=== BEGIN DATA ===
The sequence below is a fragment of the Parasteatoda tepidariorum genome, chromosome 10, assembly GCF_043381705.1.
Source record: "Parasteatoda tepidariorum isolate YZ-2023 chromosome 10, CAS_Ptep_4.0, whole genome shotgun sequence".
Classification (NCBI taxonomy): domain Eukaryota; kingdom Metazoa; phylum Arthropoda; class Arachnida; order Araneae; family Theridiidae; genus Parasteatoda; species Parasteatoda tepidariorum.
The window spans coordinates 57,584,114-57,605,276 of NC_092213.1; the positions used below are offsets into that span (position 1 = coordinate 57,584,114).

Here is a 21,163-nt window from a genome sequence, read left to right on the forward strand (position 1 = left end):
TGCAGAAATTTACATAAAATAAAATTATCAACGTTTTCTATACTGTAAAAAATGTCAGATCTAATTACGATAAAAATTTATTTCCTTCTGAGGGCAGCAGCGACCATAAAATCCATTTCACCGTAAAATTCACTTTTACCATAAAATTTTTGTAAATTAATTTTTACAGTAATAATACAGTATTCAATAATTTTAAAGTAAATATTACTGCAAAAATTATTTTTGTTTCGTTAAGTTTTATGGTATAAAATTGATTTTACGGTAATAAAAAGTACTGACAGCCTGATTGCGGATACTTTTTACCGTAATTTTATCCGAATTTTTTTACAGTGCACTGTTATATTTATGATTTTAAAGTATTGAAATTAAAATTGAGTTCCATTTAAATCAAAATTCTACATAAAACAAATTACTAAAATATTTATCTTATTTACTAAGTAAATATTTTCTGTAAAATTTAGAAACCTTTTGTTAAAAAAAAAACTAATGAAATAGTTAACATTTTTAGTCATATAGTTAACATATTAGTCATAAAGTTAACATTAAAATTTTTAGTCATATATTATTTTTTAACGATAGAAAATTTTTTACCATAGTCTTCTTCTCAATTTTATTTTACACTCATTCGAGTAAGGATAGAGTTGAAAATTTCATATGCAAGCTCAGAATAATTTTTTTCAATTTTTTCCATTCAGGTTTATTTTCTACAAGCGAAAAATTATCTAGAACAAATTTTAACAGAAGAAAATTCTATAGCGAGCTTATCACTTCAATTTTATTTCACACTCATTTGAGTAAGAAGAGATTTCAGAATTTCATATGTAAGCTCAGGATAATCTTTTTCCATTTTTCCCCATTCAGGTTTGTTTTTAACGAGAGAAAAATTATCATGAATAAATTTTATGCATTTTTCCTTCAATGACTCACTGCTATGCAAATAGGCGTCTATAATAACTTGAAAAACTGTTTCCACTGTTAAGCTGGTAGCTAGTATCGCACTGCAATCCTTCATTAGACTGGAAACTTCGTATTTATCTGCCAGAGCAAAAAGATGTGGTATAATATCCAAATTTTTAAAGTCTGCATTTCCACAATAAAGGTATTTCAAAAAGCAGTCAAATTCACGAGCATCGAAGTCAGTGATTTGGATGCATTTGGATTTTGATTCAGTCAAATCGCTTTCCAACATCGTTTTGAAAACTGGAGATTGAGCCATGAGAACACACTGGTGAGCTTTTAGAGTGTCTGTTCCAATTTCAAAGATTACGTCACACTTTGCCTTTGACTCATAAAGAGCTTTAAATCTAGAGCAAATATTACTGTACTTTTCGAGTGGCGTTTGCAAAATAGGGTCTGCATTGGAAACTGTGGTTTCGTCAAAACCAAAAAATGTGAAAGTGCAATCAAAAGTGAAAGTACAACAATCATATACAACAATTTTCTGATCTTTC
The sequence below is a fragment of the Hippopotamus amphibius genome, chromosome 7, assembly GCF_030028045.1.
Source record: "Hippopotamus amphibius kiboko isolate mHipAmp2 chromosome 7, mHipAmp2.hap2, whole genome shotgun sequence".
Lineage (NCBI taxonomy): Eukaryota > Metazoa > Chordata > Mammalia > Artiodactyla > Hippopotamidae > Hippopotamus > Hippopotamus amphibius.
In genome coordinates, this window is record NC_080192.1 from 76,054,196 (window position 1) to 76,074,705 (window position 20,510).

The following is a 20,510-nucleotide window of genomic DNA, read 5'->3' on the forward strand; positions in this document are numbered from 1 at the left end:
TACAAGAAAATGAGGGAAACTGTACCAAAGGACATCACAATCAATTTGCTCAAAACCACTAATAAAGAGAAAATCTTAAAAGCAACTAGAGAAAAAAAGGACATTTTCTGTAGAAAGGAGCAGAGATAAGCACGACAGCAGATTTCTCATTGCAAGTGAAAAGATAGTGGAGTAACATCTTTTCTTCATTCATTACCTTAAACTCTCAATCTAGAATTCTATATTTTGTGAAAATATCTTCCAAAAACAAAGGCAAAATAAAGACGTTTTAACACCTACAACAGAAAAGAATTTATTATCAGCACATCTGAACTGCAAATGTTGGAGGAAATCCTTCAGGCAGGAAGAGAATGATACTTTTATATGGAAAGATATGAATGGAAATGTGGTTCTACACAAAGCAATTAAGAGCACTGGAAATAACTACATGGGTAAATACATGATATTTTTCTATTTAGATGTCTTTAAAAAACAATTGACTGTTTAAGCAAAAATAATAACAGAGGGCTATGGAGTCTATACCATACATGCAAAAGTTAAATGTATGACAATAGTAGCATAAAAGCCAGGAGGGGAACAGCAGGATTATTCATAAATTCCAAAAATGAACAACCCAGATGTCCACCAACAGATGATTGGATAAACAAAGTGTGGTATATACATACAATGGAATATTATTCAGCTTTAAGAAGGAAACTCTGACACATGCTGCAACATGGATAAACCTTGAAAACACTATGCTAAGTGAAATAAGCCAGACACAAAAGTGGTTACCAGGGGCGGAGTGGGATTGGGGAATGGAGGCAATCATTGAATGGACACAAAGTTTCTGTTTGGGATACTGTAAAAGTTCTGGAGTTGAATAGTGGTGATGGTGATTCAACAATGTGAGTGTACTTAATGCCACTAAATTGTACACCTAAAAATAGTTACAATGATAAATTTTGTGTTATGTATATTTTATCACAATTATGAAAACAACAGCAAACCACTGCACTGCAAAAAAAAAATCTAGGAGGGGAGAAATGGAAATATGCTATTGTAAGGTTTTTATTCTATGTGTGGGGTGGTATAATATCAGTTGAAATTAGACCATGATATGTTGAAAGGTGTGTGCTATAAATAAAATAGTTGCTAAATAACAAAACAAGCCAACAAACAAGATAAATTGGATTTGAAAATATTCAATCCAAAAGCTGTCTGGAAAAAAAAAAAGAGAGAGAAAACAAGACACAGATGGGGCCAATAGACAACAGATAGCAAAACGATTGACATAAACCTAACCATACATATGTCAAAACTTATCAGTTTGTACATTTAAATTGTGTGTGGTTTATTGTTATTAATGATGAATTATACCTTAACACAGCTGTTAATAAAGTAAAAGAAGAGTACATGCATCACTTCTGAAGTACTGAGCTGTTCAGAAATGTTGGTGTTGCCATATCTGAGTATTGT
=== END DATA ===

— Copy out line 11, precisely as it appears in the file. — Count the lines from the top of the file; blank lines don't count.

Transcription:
The following is a 20,510-nucleotide window of genomic DNA, read 5'->3' on the forward strand; positions in this document are numbered from 1 at the left end: